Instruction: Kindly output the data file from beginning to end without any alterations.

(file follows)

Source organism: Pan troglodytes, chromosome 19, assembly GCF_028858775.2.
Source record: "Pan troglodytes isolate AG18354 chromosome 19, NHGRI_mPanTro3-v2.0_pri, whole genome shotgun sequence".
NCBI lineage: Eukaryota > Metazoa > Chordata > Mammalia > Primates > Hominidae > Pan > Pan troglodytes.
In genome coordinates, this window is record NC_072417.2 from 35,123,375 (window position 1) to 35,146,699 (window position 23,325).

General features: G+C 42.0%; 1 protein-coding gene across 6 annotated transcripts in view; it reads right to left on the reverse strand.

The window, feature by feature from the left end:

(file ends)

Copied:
Source organism: Pan troglodytes, chromosome 19, assembly GCF_028858775.2.
Source record: "Pan troglodytes isolate AG18354 chromosome 19, NHGRI_mPanTro3-v2.0_pri, whole genome shotgun sequence".
NCBI lineage: Eukaryota > Metazoa > Chordata > Mammalia > Primates > Hominidae > Pan > Pan troglodytes.
In genome coordinates, this window is record NC_072417.2 from 35,123,375 (window position 1) to 35,146,699 (window position 23,325).

General features: G+C 42.0%; 1 protein-coding gene across 6 annotated transcripts in view; it reads right to left on the reverse strand.

The window, feature by feature from the left end: